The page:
Therefore, when all servers are primary one has ensure that the design handles the use of session state correctly or that previous requests from a user would be retrieved from the cache, rather than any resource intensive process on the server. A final concern is if your servers in this scenario are constantly under heavy load, and one or more servers is offline, the other(s) may become overloaded by the sudden load of the new connections as well as the existing traffic.
Active – Standby
Here the arrangement is more about redundancy. One server is dedicated as the primary server to handle all requests and if this server is offline/inaccessible/non-responsive, the requests will be sent to the secondary server. Much simpler right? No need to worry about sessions or previous requests. You can share persistent storage or keep the other node up to date with near real time replication.
This allows for the application to facilitate near 100% uptime for any unforeseen issues or planned upgrades.
Which Load Balancing Strategy is Best? How to Implement?
Whether to go with Active/Active or Active/Standy depends on the nature of the service but how to implement either is a different matter all together. Now, which approach should you take, using the Apache Load Balancer or an OS based or phyiscal IP Load Balancer?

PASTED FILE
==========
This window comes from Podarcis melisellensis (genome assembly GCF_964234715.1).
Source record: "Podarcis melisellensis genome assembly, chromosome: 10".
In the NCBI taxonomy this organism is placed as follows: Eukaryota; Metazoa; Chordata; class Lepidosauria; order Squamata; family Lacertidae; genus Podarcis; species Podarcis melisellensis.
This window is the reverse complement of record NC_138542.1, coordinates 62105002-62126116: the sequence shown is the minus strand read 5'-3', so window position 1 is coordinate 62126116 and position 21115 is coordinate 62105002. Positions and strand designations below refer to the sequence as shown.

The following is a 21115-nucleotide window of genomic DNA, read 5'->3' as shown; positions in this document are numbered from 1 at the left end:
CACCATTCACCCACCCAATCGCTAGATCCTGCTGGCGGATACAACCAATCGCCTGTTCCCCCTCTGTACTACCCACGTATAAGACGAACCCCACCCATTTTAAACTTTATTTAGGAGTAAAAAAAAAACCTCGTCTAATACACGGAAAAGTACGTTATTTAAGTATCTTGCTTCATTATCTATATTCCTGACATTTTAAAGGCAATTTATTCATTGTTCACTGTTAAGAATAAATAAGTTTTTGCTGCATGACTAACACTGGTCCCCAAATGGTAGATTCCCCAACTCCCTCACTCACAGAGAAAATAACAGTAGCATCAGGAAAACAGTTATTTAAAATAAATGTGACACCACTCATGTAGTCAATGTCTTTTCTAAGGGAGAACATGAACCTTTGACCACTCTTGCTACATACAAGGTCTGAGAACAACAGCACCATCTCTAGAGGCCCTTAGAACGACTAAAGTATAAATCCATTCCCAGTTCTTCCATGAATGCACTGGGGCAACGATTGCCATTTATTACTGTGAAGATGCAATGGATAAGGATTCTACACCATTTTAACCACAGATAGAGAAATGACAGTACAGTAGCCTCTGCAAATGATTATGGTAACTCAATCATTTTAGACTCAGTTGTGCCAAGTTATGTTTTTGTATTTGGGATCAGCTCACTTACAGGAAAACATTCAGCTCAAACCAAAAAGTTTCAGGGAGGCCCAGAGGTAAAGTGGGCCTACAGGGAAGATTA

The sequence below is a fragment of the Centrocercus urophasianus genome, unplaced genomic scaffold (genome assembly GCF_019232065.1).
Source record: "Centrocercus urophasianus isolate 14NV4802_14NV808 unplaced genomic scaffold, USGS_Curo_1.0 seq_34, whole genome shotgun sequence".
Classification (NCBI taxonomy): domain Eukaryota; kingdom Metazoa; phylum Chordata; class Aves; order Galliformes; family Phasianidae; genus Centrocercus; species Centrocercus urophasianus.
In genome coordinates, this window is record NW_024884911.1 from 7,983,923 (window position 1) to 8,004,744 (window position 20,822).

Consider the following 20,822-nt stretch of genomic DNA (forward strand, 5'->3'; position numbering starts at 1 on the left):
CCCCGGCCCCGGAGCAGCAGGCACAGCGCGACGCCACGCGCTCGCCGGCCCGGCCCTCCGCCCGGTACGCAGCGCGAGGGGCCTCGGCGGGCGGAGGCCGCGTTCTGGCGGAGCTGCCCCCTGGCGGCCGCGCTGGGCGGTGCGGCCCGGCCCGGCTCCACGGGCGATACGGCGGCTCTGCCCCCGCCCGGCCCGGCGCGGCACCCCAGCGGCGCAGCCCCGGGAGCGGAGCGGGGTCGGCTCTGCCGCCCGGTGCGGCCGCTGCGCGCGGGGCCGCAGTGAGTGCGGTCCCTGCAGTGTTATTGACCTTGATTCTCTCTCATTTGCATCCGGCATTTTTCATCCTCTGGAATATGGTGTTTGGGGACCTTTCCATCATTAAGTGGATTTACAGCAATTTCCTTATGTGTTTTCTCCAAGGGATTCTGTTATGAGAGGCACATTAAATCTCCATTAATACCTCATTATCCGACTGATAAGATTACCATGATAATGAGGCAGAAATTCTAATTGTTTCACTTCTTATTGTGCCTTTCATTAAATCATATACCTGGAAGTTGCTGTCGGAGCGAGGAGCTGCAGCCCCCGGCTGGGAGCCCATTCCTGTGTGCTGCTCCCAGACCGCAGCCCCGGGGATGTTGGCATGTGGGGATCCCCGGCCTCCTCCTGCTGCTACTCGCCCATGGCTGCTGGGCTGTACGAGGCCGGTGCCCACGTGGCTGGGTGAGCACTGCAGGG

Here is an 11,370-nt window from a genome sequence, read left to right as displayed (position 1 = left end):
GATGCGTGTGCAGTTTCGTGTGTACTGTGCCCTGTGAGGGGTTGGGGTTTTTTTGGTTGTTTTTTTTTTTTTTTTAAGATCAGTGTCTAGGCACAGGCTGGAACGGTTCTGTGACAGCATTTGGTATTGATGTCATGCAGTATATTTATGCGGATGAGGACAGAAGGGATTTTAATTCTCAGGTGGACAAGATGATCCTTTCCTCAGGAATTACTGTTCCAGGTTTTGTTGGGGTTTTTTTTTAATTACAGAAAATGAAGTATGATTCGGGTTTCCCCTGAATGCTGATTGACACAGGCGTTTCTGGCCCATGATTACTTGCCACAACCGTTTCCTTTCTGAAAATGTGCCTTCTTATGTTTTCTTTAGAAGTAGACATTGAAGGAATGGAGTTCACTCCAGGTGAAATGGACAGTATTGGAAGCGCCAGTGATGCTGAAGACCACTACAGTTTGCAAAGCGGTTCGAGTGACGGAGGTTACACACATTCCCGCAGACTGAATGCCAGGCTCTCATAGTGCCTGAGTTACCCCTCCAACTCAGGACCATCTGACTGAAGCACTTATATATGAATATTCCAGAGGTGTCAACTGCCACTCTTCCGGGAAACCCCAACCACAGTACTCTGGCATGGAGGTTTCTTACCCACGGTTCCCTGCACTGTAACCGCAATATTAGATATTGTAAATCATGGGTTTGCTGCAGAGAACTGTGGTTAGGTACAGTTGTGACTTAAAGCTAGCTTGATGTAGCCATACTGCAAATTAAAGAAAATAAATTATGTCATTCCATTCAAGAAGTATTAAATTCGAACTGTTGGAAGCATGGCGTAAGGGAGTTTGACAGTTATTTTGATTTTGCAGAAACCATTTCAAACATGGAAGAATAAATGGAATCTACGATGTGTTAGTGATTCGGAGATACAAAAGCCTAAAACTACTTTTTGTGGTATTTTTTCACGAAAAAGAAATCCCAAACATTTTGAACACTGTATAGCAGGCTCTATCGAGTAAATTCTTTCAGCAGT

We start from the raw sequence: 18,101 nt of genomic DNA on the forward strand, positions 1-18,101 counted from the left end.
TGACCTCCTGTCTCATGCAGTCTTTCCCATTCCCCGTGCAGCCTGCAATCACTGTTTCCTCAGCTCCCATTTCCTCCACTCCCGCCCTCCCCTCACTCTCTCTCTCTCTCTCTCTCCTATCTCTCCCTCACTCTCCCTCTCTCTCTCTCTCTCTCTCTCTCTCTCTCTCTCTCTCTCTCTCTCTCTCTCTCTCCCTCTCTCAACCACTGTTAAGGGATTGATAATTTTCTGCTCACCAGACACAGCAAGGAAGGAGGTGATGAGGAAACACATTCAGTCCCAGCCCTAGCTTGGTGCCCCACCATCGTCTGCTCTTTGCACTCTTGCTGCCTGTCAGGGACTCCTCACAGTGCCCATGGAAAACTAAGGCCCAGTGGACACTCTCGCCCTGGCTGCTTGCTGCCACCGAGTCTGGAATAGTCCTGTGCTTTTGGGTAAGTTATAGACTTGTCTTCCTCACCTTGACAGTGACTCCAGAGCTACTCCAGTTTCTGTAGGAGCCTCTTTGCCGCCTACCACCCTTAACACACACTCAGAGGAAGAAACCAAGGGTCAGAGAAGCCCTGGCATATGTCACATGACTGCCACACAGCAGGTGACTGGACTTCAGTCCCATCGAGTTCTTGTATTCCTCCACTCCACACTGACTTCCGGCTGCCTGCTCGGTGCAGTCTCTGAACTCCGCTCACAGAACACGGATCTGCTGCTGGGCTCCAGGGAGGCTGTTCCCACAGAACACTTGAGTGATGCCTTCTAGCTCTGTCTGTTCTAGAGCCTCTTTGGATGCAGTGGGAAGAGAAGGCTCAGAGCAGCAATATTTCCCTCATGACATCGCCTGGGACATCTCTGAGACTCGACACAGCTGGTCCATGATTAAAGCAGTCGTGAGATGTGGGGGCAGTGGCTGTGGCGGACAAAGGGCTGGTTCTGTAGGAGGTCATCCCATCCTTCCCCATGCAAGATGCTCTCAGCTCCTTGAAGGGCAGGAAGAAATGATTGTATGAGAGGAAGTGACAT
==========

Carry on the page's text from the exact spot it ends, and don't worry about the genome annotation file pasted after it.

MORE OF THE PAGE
Apache Load Balancer
When using a web server proxy like httpd the architecture of the DMZ (De-Militarized Zone) becomes important. So, if you are more comfortable only having control of this segment, this approach is best for your load balancing implementation.
Below is a sample configuration of a Apache HTTPD Load Balancing proxy configuration in the main configuration for the virtual host accepting requests on port 80. This could be added to the httpd.conf or a sub configuration under the site-available depending on the UNIX/Linux distribution.